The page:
San Francisco Mayor London Breed announced Thursday the city has reached an agreement to keep City College of San Francisco free through the next decade, meaning that the decision whether to continue the free tuition program won't fall on voters' shoulders.
In December 2018, San Francisco supervisors agreed on a charter amendment that would've asked voters in the November 2019 elections whether the city should put aside $15 million annually for the program and extend it through 2030.
But with Thursday's announcement, Supervisor Gordon Mar said he'd withdraw the charter amendment at an upcoming Board of Supervisors meeting.
Under the new agreement, the city now will provide $8.4 million in new funding in addition to $6.6 million that has already been set aside for the program, a $15 million allocation that will be made each year.
Additionally, the city is also giving a one-time payment of $5.4 million to help with costs incurred by the higher-than-projected number of students enrolled since the free college program began.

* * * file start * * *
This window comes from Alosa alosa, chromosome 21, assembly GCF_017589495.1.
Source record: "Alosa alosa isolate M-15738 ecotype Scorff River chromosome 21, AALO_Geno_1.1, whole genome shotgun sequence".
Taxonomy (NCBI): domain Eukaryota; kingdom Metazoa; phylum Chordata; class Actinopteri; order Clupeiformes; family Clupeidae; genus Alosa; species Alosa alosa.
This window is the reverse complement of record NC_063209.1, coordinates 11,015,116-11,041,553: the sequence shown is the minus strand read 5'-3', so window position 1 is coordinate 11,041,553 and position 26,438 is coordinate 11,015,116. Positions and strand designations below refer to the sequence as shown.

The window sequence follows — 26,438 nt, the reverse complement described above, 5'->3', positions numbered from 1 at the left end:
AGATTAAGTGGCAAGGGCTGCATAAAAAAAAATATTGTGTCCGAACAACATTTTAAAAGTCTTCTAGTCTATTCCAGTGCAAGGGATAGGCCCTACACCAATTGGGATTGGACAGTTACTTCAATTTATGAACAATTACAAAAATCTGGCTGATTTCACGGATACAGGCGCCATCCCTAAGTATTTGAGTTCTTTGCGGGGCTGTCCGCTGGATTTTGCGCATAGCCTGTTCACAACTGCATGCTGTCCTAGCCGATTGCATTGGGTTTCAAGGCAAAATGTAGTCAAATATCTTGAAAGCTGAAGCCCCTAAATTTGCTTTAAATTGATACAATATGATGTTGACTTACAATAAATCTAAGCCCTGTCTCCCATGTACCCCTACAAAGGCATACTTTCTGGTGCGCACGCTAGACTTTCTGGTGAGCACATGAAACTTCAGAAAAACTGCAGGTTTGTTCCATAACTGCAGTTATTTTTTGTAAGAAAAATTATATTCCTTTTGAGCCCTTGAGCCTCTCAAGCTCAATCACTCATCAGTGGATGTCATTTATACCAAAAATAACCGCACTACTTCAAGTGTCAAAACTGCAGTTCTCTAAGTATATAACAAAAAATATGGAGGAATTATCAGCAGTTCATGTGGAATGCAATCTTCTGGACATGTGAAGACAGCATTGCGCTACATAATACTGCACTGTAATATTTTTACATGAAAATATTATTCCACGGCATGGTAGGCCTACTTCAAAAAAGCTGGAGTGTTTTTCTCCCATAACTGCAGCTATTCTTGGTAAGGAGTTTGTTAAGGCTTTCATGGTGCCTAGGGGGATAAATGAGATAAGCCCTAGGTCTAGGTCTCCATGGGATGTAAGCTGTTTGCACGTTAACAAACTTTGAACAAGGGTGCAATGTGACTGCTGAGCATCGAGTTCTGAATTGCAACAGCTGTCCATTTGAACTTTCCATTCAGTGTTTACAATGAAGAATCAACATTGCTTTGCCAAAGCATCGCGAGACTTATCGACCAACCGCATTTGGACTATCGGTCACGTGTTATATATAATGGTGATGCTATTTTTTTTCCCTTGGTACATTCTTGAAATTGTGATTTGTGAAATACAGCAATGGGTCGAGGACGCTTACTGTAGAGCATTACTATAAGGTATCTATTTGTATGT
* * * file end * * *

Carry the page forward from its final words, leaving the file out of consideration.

"Expanding access to higher education for all is an incredibly important part of our work to make San Francisco a more equitable city," Breed said in a statement. "With this agreement we will bring greater transparency and financial responsibility to the program while ensuring that our residents will be able to continue to take courses at City College for free."
Mar said, "The people of San Francisco already voted overwhelmingly to create Free City, and this agreement honors and expands on that commitment, to the benefit of our City College students, teachers, and the entire City."
Funding for the initial pilot program came from 2016's Proposition W, which raised the real estate transfer tax on properties of more than $5 million. Voters approved it by 61.8 percent.
San Francisco became the nation's first city to make community college free in 2017, implementing a two-year pilot program in the fall of that year. The program expired at the end of this year's spring semester.